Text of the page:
With crude oil prices up over 50% YoY (the most in 6 years), and retail gas prices up over 10% YoY (the most in 5 years), Bloomberg’s Garfield Reynolds suggests the Saudis have sealed it then, 2017 will be the year when inflation takes over from disinflation. That’s certainly the tale the market is telling us right now and any devils out there are tucked well away in the details.
The bottom looks to be in for oil. Thanks to OPEC’s capacity to agree among themselves and with “NOPEC,” it’s likely we’ve seen the last of Brent or WTI with a 4 handle at the start of the price for a while.\
The new question will be how far up Saudi Arabia is willing to let crude go — it won’t want to encourage shale oil producers to resume building capacity. Still, a new, higher equilibrium price would restore one of the foundations for inflation.
As UBS shows below, if oil tracks its forward curve then inflation will likely meet (or exceed) ECB and Fed mandates next year…
Those foundations were already looking more stable as indications of stronger U.S. economic outlook, especially labor markets, hint the Fed would finally get the classic, wage-driven PPI and CPI increases it wants.
Chinese factories look to again have power to raise prices and are doing so at the fastest clip in five years.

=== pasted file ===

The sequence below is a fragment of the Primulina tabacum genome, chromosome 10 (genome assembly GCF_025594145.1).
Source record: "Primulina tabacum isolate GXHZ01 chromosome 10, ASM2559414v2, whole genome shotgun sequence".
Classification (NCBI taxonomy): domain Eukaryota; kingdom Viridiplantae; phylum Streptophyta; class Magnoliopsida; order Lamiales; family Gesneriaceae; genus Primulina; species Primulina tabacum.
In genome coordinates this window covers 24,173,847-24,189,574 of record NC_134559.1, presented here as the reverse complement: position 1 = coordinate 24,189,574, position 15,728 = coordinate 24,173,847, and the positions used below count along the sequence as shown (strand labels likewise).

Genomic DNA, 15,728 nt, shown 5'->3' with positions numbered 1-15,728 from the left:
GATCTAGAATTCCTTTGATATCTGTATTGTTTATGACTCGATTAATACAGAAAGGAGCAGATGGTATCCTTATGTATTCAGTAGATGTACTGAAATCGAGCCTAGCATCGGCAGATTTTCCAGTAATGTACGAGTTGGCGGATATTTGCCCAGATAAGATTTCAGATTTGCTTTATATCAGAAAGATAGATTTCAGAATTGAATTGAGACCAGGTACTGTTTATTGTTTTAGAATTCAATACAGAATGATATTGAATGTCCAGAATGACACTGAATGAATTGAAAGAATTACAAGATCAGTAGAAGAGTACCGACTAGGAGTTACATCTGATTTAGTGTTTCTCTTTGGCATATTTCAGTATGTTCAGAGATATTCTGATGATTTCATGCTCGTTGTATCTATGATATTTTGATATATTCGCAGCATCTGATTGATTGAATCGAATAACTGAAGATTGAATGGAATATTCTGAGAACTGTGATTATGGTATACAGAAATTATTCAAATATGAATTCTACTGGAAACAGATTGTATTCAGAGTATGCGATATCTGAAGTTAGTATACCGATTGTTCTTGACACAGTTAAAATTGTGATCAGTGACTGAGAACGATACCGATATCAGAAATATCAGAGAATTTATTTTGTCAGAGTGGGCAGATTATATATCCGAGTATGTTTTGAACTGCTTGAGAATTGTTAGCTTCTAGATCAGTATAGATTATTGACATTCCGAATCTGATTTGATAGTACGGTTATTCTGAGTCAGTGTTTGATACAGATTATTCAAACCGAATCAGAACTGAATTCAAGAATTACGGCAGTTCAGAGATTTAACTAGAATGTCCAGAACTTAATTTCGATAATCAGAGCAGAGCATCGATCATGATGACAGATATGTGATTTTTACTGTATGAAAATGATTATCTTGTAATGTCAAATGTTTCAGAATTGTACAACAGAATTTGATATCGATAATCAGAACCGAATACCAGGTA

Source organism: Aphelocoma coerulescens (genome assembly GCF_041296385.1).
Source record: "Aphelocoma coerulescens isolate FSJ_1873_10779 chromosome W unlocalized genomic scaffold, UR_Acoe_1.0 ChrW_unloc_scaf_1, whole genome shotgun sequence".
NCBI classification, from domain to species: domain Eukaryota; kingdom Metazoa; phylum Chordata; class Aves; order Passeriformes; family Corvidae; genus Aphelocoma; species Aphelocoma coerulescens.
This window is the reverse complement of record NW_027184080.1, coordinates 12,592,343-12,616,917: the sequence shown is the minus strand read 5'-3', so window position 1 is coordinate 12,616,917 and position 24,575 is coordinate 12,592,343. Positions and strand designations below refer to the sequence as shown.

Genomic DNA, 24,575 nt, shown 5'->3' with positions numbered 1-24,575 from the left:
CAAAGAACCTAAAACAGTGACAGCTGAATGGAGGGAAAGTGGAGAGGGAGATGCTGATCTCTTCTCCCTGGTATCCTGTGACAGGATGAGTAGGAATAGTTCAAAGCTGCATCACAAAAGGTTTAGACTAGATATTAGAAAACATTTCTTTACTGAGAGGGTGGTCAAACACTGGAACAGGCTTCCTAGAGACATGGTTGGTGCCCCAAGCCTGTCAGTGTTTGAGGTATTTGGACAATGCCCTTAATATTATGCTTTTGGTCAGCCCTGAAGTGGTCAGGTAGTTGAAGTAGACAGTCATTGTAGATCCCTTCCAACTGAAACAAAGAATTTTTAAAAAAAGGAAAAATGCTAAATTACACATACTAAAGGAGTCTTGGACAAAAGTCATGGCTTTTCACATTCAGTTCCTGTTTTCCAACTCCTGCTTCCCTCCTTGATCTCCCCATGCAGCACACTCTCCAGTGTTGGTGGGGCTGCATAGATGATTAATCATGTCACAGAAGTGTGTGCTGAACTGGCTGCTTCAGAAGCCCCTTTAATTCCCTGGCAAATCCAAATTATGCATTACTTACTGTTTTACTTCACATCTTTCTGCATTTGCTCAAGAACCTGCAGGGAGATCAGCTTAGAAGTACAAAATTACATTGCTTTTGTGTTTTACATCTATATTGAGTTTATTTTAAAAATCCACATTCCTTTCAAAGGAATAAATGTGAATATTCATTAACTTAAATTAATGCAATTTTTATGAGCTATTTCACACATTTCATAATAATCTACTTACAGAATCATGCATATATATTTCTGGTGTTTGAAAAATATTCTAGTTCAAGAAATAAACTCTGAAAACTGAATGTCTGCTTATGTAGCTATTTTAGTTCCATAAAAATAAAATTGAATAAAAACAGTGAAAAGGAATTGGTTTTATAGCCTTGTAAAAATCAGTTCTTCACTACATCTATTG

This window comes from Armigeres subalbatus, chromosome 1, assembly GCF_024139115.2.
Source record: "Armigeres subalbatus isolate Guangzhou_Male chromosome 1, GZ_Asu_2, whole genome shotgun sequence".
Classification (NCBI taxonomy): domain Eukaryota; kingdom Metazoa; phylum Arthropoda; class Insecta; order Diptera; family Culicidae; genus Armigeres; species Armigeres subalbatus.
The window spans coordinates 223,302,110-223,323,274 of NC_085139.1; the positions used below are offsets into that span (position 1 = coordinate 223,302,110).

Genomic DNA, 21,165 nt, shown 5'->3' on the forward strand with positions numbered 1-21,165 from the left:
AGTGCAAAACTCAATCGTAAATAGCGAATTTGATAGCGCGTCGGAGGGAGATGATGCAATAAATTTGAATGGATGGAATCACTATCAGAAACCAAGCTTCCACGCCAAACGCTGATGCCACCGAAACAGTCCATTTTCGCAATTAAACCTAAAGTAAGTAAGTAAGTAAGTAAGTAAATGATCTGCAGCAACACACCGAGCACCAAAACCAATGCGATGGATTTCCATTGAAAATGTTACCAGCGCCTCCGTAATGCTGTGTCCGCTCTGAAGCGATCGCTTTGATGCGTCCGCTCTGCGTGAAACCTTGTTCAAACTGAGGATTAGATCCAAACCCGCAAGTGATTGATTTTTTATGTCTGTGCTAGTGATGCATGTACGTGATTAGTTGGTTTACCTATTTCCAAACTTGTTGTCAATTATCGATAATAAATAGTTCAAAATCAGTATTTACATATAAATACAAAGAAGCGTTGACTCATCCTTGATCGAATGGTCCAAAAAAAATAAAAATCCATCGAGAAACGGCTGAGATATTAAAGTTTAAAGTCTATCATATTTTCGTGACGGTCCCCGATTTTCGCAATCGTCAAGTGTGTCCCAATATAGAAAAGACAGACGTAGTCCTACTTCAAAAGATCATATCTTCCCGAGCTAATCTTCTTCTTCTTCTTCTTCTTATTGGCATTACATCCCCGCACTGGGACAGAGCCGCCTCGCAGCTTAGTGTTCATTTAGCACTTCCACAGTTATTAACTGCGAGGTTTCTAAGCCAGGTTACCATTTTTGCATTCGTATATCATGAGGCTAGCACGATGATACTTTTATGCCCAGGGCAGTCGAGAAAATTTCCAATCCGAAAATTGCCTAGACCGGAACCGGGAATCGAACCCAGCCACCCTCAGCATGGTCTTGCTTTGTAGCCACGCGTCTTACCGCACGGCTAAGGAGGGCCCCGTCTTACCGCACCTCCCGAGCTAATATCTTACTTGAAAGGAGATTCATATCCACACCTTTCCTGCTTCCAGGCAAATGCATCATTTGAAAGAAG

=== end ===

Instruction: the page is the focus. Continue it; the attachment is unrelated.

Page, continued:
Metals are also climbing, and were doing so even before the latest oil surge.
Bonds are taking a hammering; Australian 10-year yields look to be heading back above 3% to join their New Zealand counterparts and Treasuries cracked 2.5% yesterday.
Bond-market inflationary expectations are going with them, with U.S. CPI seen averaging 2% a year again for the first time since 2014. European inflation swaps are up for a sixth-straight month, something that hasn’t happened since at least 2004.
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There are a few notes of caution to be sounded — there’s still a lot of oil around, and OPEC accords have fractured before. Also, the pace of the turnaround in assets has been so extreme — from stocks, (fresh record highs daily), to bonds (10-year U.S. yields set for worst quarter since 1994) to currencies (yen dropping fastest since 1995) — as to raise questions about sustainability.
Still, OPEC’s determination has echoes of the start of the millennium, when their unwillingness to accept $10 oil helped set off a sustained rally in crude. And if that’s curtains for global disinflation then we could see the start of a great unwind in central bank easing, something capable of spurring all manner of extraordinary market disruption.
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